From this outlook, I am "large and in charge," and there is ample opportunity for me to figure it all out and plan what I shall do next to reap an abundance of gains from a benevolent universe.
Yet this way of understanding time is only because in my personal experience things usually appear to occur but gradually, while in reality, from a different perspective, any given moment conveys a huge wave of change ever soaring around Earth at 1000 miles an hour, five times faster than a speeding bullet train, as dawn continually breaks in an ever renewing vast circumference of our planet, awakening birds along with millions of other creatures, putting others to sleep, raising temperatures, drawing leaves and flowers sunward, hurtling storms along their myriad ways, and making visible what moments before could not be seen.
If I only "check-in" with Earth's perpetual sunrise once in any given 24-hour period, and indeed miss out on most of the vivid majesty of each to me foreshortened day's dawn while I finish waking up, taking a shower, and having my coffee, then I misjudge the enormity of most of what is really going on. It is as if I believe, since I notice that I look pretty much the same each morning when I glance in the mirror and shave, that time for me actually does stand still, while I take for granted the thousands of oxygenated breaths taken and heartbeats pumped, without any conscious input on my part, since the last time I glanced at that aging bathroom image.
We are lucky enough to be born at a time when our viewpoints can often be illuminated more by fresh insight than superstition. This has hardly always been so. Not that many hundred years ago, men and women typically believed the world to be flat and that disease came from evil thoughts. Even into the early 19th Century, it was common to think the Sun, all its other planets, and the stars revolved about the Earth.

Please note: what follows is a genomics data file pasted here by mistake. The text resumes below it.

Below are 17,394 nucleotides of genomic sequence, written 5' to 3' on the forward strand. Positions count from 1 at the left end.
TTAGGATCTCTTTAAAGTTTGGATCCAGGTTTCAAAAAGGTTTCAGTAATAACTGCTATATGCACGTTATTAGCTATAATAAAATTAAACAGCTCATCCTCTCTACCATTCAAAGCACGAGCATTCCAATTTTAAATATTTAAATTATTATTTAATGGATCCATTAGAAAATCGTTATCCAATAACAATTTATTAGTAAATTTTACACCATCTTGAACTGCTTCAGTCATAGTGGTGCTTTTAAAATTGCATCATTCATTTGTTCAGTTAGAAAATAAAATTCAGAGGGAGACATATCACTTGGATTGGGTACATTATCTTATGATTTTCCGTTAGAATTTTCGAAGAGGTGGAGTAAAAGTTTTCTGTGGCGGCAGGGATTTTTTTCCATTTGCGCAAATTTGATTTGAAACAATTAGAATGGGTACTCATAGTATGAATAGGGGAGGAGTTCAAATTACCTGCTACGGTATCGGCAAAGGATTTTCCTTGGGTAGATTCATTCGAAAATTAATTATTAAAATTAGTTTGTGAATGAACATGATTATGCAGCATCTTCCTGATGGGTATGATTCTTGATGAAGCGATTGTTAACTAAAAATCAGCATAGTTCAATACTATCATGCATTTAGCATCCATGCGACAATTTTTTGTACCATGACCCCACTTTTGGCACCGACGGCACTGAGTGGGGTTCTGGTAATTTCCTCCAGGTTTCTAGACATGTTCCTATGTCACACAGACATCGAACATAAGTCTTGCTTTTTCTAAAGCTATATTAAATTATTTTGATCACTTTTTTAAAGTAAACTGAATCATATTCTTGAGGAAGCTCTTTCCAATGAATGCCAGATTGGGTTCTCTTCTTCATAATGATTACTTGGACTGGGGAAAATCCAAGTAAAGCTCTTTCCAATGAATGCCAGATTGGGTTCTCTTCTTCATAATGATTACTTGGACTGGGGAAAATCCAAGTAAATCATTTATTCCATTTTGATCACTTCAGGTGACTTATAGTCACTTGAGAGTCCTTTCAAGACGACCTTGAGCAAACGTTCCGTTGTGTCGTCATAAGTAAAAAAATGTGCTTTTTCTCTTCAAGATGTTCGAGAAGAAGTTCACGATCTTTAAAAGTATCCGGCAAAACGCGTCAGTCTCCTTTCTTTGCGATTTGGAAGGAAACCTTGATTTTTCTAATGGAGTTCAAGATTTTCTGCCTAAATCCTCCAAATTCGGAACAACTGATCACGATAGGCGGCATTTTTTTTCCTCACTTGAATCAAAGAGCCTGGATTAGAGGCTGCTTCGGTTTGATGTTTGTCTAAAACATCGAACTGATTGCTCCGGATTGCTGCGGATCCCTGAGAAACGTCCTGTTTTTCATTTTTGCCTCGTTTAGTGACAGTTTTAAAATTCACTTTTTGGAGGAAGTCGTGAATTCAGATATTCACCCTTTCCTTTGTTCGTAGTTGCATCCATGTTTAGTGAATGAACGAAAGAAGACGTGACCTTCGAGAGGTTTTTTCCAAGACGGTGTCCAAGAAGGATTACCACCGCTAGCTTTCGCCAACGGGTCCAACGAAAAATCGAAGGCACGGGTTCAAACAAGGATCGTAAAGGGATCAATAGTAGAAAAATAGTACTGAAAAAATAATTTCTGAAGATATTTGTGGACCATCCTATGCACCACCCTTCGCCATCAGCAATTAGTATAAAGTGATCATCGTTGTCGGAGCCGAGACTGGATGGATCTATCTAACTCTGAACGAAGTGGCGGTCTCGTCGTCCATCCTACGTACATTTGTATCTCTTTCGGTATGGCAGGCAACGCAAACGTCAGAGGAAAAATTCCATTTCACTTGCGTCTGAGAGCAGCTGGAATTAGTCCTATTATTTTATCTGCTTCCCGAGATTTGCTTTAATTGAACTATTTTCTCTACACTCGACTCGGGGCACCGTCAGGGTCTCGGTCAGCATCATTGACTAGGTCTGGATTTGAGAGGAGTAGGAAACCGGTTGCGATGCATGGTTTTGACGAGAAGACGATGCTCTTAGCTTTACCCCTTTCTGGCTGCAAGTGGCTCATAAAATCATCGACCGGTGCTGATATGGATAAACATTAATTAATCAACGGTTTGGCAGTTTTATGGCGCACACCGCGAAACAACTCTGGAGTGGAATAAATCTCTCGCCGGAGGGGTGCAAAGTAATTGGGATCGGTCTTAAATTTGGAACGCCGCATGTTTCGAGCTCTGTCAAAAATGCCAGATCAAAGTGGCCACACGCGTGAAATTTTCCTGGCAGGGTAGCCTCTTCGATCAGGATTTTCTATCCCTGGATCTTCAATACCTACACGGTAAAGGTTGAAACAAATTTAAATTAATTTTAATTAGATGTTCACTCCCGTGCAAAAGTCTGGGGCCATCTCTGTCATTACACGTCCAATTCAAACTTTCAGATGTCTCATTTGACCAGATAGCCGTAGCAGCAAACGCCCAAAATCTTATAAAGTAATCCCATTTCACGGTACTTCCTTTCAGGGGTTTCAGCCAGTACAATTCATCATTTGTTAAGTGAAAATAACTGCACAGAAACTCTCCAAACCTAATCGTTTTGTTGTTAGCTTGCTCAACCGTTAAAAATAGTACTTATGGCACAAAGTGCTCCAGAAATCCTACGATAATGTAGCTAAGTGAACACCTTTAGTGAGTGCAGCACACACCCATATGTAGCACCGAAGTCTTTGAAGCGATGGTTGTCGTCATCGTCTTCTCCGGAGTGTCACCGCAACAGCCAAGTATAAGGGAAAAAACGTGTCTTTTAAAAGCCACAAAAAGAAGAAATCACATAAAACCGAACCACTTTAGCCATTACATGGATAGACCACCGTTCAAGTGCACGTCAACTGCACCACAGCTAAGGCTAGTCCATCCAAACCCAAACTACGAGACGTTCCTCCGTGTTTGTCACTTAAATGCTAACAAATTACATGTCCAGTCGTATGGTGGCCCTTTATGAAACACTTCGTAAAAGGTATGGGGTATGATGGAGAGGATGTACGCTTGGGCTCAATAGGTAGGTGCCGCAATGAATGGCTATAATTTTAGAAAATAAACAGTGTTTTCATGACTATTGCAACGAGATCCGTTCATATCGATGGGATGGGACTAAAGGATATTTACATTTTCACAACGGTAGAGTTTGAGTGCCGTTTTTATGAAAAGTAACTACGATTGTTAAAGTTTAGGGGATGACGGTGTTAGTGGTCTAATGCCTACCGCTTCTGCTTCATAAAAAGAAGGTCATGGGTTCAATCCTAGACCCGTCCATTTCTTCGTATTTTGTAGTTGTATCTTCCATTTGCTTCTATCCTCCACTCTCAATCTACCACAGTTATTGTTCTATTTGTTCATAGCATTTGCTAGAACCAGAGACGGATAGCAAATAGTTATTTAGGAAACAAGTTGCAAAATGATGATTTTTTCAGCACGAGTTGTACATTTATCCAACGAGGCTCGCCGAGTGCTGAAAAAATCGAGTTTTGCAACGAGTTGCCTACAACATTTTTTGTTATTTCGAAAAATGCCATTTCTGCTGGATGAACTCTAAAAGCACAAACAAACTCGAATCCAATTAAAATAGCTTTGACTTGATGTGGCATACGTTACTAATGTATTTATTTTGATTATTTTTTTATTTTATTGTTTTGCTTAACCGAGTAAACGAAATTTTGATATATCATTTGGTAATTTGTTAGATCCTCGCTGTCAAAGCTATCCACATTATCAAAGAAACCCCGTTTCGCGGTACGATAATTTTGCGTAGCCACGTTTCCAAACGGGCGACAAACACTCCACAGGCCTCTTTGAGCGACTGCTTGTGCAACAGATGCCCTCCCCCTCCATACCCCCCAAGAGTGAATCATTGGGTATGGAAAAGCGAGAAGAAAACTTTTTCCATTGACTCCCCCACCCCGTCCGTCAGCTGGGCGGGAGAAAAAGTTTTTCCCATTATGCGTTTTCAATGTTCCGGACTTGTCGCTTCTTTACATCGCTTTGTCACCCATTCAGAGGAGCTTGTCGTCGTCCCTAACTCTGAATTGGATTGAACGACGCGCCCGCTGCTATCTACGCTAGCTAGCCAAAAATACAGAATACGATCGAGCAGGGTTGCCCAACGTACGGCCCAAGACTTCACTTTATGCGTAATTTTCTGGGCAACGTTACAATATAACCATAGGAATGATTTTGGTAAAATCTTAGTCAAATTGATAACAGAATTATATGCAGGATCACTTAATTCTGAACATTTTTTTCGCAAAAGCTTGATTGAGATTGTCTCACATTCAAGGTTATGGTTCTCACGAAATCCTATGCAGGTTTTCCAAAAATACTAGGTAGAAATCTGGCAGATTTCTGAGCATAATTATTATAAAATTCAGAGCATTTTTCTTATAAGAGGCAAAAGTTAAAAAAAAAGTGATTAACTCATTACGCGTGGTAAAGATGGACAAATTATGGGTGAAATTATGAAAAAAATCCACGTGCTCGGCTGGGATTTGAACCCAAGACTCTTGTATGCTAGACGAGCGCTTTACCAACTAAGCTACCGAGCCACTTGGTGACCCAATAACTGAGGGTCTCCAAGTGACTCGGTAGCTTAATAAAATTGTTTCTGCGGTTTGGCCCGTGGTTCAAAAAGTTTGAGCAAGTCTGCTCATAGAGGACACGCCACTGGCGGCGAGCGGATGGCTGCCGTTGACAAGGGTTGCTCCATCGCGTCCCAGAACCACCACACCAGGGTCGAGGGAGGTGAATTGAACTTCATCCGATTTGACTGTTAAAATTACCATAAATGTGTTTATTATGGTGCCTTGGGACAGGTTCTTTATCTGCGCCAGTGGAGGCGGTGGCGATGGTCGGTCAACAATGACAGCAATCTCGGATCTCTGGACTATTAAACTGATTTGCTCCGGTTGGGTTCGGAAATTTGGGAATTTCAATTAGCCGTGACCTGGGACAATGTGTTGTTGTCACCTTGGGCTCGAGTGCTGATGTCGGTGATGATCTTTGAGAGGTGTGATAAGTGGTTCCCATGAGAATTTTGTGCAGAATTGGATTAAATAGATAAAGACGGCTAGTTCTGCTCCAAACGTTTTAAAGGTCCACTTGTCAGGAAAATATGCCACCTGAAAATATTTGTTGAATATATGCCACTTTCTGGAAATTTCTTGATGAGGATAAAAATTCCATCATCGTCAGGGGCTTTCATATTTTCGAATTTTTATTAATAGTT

Progress is not universal. Still today there are those who kill women for their alleged sin of having been raped. Such incidents are now at least exceptional.
Oddly enough, as recently as the early 20th Century, though, the observable universe was felt to be all there is, and our concept of space was extremely minute by current standards, not extending even as far as the edge of our own Milky Way galaxy, though it is actually a fairly commonplace assemblage of stellar phenomena, merely one among billions and billions of swirling solar conventions.
Only a little over 100 years past, Albert Einstein revolutionized natural science. From henceforth space and time were space-time and relative. Gone forever were the supposed truths and precise certainties of a Sir Isaac Newton form of physics.
Similarly, Sigmund Freud and Carl Jung had in the late 19th or early 20th Centuries explored and laid bare the human psyche as profoundly more than previously understood. For many, their revelations were disturbing, especially so for Freud, perhaps undermining the assumed divinity of our species or maybe calling into question the illusion that we are basically rational beings. Inquiries based on their maps of the unconscious could, however, prove refreshingly meaningful and fulfilling.
Power of Ten - One to a Billion (Wikipedia)
Our senses of order or predictability were further torn asunder by the traumas of World War I, the Great Depression, the 1918 Influenza Pandemic, World War II, the Holocaust, the murders of millions under Joseph Stalin, the Chinese Revolution, and the ushering in of an atomic age with the Hiroshima and Nagasaki blasts, followed in only a few years by a wide dispersal of the terrifically more destructive hydrogen bombs, some capable of wiping out an entire region in a single explosion.
It follows from an endless dawn perspective, rather than that of a periodic sunrise, that much may happen while I, like Rip Van Winkle, am inattentive. So too for our kind.